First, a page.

As I closed my front door a few days ago, I thought of the new door that will soon open for me, wide with opportunities. It’s been a flurry of activity, packing and departing our house in Canada and I write this, finally relaxed, in a cozy hotel lobby in Sweden. Sunk into a deep sofa, candles flickering on a simple wooden coffee table, we’ve been mostly awake for the past 32 hours. Trying to keep jet lag at bay, soon after arriving in Copenhagen we made our way to nearby Lund. It’s a beautiful Swedish university town where our eldest has recently moved to study for his Masters degree.
It’s good to see him settled in his little loft apartment and know he’s ready for this next challenge, his new doorway of opportunity. I’m empathetic that many of us are experiencing change at this time of year. It’s the end of summer and the season of new beginnings for students, yet often a time of struggle for parents coping with their departure. By chance, my moving to Kazakhstan has coincided with our son’s transition and as we visited him this evening, I insisted on taking a picture in front of his new blue door. Although I suggest these photos rather casually wherever we may reside, I know that there’s an ulterior motive. These photos of our more than two dozen front doors evoke poignant and treasured memories of life lived inside, around and through those portals.
Anyone who knows me well, knows, I love doors. In fact, one of the tasks at a fondly remembered writing retreat* was to wander silently for thirty minutes gathering inspiration for a piece of writing. Set in a serene bamboo grove, it’s curious that my muse was not drawn from a natural setting within the Watermill grounds. Rather, I was intrigued by a stack of abandoned doors. Then again, my choice wasn’t all that surprising for someone who sees them as more than a barrier to keep out the elements. For me, a door can be exciting, mysterious and even better if there’s an interesting ‘knocker’ or other hardware on it!
Of those doors tucked away in an old Tuscan shed I wrote;
These particular ones are green, in fact many shades of green, the peeling paint revealing layers of life’s moments. They are now stacked in a vertical pile, discarded behind the archway they once inhabited. I am endlessly intrigued by them; their texture and colour, their hardware and design. To me they become subjects to admire, photograph and even collect. The doors I prefer are old, often in abandoned structures or homes. They no longer have the joy of being opened, closed, or being left ajar so the cat can slink in and out. Behind their scratched panels and knotted wood, they hold secrets of lives lived within their protection. Lives, perhaps of hard work, turmoil, misery, even grief – but also of joy, laughter and secret words that cascaded up to their secure surface but didn’t venture further; keeping those vignettes tucked safely inside, keepsakes for family and friends.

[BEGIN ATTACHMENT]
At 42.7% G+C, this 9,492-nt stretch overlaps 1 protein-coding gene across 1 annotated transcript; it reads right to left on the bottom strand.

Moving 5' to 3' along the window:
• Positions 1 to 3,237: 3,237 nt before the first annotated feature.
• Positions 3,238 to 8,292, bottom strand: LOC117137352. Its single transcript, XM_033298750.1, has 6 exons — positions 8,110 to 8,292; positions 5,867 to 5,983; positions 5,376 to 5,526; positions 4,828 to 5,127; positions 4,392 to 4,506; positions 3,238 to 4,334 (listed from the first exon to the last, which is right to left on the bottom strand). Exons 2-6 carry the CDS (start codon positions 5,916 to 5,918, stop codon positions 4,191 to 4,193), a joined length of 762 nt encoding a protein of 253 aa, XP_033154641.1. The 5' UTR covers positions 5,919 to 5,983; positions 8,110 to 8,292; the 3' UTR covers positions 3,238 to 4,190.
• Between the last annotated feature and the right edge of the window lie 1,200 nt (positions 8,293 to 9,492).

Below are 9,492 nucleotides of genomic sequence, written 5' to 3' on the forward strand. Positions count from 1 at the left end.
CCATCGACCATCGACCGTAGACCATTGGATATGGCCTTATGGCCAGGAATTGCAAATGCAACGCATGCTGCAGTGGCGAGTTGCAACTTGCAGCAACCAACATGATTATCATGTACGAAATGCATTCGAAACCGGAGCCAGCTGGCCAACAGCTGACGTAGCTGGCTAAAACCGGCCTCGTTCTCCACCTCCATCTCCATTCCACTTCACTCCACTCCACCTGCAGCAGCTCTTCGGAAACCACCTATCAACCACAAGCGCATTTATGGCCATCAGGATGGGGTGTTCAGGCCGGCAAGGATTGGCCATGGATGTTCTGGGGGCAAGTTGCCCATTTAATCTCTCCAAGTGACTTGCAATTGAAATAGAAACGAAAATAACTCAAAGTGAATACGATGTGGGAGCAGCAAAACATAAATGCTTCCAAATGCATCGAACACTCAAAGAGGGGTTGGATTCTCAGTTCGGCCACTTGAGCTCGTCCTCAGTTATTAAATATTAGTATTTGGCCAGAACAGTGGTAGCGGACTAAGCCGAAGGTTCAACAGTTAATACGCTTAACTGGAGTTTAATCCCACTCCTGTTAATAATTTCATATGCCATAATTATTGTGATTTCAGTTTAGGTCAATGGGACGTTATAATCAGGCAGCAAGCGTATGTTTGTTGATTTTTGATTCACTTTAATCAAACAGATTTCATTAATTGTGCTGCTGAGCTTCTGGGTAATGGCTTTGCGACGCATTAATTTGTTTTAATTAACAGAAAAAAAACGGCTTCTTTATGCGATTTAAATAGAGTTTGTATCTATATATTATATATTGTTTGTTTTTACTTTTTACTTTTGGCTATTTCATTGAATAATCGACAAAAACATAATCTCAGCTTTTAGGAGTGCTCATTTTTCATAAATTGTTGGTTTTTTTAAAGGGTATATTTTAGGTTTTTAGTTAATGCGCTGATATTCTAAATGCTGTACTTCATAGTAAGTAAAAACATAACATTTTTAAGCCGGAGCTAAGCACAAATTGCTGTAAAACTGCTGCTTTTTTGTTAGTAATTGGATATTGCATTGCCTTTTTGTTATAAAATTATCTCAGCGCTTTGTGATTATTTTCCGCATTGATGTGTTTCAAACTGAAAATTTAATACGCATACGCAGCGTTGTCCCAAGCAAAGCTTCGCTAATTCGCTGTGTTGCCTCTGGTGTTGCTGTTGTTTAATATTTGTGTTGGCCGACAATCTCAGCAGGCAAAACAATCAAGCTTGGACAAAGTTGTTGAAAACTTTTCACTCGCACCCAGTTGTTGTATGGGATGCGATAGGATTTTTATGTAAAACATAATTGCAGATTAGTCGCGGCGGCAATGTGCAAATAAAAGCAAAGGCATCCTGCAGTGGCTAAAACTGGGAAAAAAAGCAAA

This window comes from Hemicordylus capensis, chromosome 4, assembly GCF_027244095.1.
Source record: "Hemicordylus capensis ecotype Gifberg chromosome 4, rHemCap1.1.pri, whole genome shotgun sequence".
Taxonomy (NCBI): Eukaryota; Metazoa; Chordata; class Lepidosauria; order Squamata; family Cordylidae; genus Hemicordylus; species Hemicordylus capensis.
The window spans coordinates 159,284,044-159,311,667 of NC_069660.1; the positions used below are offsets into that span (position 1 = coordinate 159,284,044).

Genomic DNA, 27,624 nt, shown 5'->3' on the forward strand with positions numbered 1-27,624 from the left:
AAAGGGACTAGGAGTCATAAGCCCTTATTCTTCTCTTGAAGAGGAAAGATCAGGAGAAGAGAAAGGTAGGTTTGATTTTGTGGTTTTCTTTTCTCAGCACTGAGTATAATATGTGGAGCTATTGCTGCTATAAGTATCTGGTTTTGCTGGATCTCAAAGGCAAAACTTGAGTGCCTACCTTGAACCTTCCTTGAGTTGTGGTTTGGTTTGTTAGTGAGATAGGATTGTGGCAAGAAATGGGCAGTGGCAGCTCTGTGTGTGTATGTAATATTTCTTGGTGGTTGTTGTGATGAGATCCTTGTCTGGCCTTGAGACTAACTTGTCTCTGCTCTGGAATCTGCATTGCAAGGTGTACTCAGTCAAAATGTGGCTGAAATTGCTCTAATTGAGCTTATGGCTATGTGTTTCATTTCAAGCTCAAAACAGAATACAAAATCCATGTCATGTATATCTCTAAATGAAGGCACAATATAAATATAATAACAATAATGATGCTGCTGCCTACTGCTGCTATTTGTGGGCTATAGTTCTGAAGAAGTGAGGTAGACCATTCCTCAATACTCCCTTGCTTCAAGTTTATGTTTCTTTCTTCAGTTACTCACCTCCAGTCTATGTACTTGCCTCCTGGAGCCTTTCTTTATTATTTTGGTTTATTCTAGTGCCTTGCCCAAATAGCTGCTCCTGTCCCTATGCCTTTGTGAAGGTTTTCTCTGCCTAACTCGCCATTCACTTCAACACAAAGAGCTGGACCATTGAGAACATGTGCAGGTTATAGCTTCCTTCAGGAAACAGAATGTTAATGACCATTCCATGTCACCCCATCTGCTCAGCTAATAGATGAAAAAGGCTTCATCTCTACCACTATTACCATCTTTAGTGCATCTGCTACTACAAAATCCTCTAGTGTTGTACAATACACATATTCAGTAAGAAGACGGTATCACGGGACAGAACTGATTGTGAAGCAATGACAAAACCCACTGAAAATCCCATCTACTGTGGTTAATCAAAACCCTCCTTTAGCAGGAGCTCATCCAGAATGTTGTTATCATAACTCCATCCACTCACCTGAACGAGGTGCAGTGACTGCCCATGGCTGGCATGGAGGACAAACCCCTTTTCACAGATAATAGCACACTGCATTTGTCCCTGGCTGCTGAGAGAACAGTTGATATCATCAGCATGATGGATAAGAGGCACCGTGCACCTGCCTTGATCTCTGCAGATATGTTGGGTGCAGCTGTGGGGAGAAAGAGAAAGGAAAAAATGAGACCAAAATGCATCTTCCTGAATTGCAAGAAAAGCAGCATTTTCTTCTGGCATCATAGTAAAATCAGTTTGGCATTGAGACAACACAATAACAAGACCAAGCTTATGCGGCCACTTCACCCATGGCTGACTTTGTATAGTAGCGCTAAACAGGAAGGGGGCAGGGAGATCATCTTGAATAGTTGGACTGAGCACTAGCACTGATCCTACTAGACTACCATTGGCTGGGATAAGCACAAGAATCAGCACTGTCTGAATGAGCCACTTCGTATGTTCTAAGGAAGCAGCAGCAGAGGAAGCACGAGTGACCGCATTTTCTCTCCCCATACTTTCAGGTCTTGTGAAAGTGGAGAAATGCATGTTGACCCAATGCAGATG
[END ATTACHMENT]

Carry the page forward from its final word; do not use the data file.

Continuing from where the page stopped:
Doors are often portrayed as metaphors for life; for hope, opportunity or invitation. In fact, in Roman religion and myth, Janus is the God of beginnings and traditions, and thereby of gates, doors and doorways. He is depicted as having two faces, one towards the future and one to the past. The Romans even named a month after him – the gateway to the year, January.
The Chinese and other eastern cultures believe in a ‘door god’, represented in decorations positioned on each side of an entry to a temple, home or business. The ‘god’ wards off evil spirits and fosters good will. It seems doors have always been symbolic and endowed with purpose; often as portents of change.
In Norway, I was charmed by ‘hearts’ that were hung on wooden doorways, especially at Christmas time. They seemed to beckon one inside, perhaps away from the damp and cold, into a warm hearth. Doors have traditionally been of wood; oak, cedar, cypress, elm or even olive. However constructed, even flimsily such as a tent or teepee, the door has ever signified a secure boundary. And yet that boundary opens wide to allow one to go forth and explore, though we all know how comforting the sight of your own front door can be after a tiring day or late night out.
I have photographed them in many countries, often for their beauty but typically for the curiosity they invoke. Upon leaving the Middle East where we lived for seven years, I even brought two home with me. One is embedded within a coffee table, the worn, dark red wood now protected with glass. The other was rescued from a garbage pile beside a once imposing, but now dilapidated fort in the barren foothills of Oman. I like to think I rescued that one from being chopped up for campfire kindling!
And as for the changes they represent, for someone like myself who happens to open and close more than my fair share, it isn’t always easy. A few days ago as the cabin lights dimmed and the plane taxied down the runway, tears escaped from my eyes. My anticipation for this next phase was overshadowed by a mother’s love for her children. As two of ours remain in Canada the knowledge of the impending distance tore at my heart knowing this family of five is once again separated by countries, even continents. Yet, there’s the underlying comfort that within some months, a door will be flung open and family will be reunited with stories to tell of all our adventures.
For now, I can’t wait to see the interesting portals I’ll find to walk through to explore, to appreciate more wonders of this interesting world. Did I mention my next front door will actually be a Hotel…there just might be a few stories forthcoming from there!
*The Watermill at Posara in Tuscany, as written about in blog post ‘ So you want to be a writer…’